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Books Books 91 - 100 of 140 on The sun to me is dark And silent as the moon, When she deserts the night, Hid in....
" The sun to me is dark And silent as the moon, When she deserts the night, Hid in her vacant interlunar cave. "
On the blindness of Homer, Ossian, and Milton. The Valley of the Rye ... - Page 282
by Nathan Drake - 1822
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Literature: 1981-1990

Tore Fr ngsmyr, Sture All n - Literary Criticism - 1993 - 166 pages
...Indeed, your first view of me, white bearded and ancient, may have turned that gloom into profound dark; dark, dark, dark, amid the blaze of noon, irrecoverably dark, total eclipse. But the case is not as hard as that. I am among the older of the Nobel Laureates and therefore might...
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Milton: The life

William Riley Parker, Gordon Campbell - Religion - 1996 - 1539 pages
...still as a fool In power of others, never in my own; Scarce halfl seem to live, dead more than half. O dark, dark, dark, amid the blaze of noon, Irrecoverably dark, total eclipse Without all hope of day! [67-82] In simple truth we cannot tell when this and Samson's other great speeches on blindness were...
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The Routledge History of Literature in English: Britain and Ireland

Ronald Carter, John McRae - Literary Criticism - 1997 - 584 pages
...poetry, as Samson describes his being 'exiled from light': Eyeless in Gaza at the mill with slaves. O dark, dark, dark, amid the blaze of noon, Irrecoverably dark, total eclipse Without all hope of day! The sun to me is dark And silent as the moon, When she deserts the night Hid in her vacant, interlunar...
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The Haunting Past: Politics, Economics and Race in Caribbean Life

Alvin O. Thompson - Political Science - 1997 - 283 pages
...still as a fool. In power of others, never in my own: Scarce half I seem to live, dead more than half. O dark, dark, dark, amid the blaze of noon, Irrecoverably dark, total Eclipse Without all hope of day! John Milton Caribbean geography and ethnicity In this study the term Caribbean is used to refer to...
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Poetic Designs: An Introduction to Meters, Verse Forms, and Figures of Speech

Stephen Adams - Poetry - 1997 - 252 pages
...express extreme agitation, as in King Lear's famous outburst: Never, never, never, never, never! 0 dark, dark, dark, amid the blaze of noon, Irrecoverably dark, total eclipse Without all hope of day! Archibald MacLeish imagines the end of the world: There is the sudden blackness, the black pall Of...
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Dictionary of Quotations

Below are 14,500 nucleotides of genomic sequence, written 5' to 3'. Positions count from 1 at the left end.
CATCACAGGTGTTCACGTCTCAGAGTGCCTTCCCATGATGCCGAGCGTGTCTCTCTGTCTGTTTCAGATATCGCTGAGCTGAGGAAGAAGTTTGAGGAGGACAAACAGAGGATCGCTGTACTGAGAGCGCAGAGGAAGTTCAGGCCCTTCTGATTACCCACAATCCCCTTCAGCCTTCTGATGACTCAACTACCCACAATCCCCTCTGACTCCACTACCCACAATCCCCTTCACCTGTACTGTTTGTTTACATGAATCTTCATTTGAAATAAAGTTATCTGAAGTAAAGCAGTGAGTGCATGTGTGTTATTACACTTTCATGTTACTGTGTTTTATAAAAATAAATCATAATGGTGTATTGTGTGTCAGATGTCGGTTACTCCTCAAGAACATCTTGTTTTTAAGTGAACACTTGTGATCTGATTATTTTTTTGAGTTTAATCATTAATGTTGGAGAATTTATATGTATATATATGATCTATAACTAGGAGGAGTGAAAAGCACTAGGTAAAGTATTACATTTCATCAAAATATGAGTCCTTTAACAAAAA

Connie Robertson - Reference - 1998 - 669 pages
...this great deliverer now, and find him Eyeless in Gaza at the mill with slaves. 7656 Samson Agonistes rds ... like so many nimble and airy servitors trip...about him at command. 7456 'Arcades' Such sweet co 7657 Samson Agonistes The sun to me is dark And silent as the moon, When she deserts the night Hid...
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Eclipse: A Celestical Shadow Play

B. S. Shylaja, H. R. Madhusudan - Eclipses - 1999 - 149 pages
...finds some place for its description in his work. Here are the impressions of John Milton (1671): "O dark, dark, amid the blaze of noon, Irrecoverably dark, total eclipse Without all hopes of day! O first created Beam, and thou great Word, Let there be light and light over all; Why...
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Chapters into Verse: A Selection of Poetry in English Inspired by the Bible ...

Robert Atwan, Laurance Wieder - Poetry - 2000 - 512 pages
...still as a fool, In power of others, never in my own; Scarce half I seem to live, dead more than half. O dark, dark, dark, amid the blaze of noon, Irrecoverably...there be light, and light was over all"; Why am I thus bereaved thy prime decree? The sun to me is dark And silent as the moon, Hid in her vacant interlunar...
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Nobel Writers on Writing

Ottar G. Draugsvold - Language Arts & Disciplines - 2000 - 297 pages
...Indeed, your first view of me, white bearded and ancient, may have turned that gloom into profound dark; dark, dark, dark, amid the blaze of noon, irrecoverably dark, total eclipse. But the case is not as hard as that Critics have dug into my books until they could come up with something...
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Guilty Creatures : Renaissance Poetry and the Ethics of Authorship ...

Dennis Kezar Assistant Professor of English Vanderbilt University - Literary Criticism - 2001 - 280 pages
..."only the husk and shell" of life. And like Samson, who describes his evident extinction as a darkness "amid the blaze of noon, / Irrecoverably dark, total eclipse / Without all hope of day!" (SA, 80-82), he anticipates death as "an eclipse which oft happeneth as well in clear as cloudy days"...
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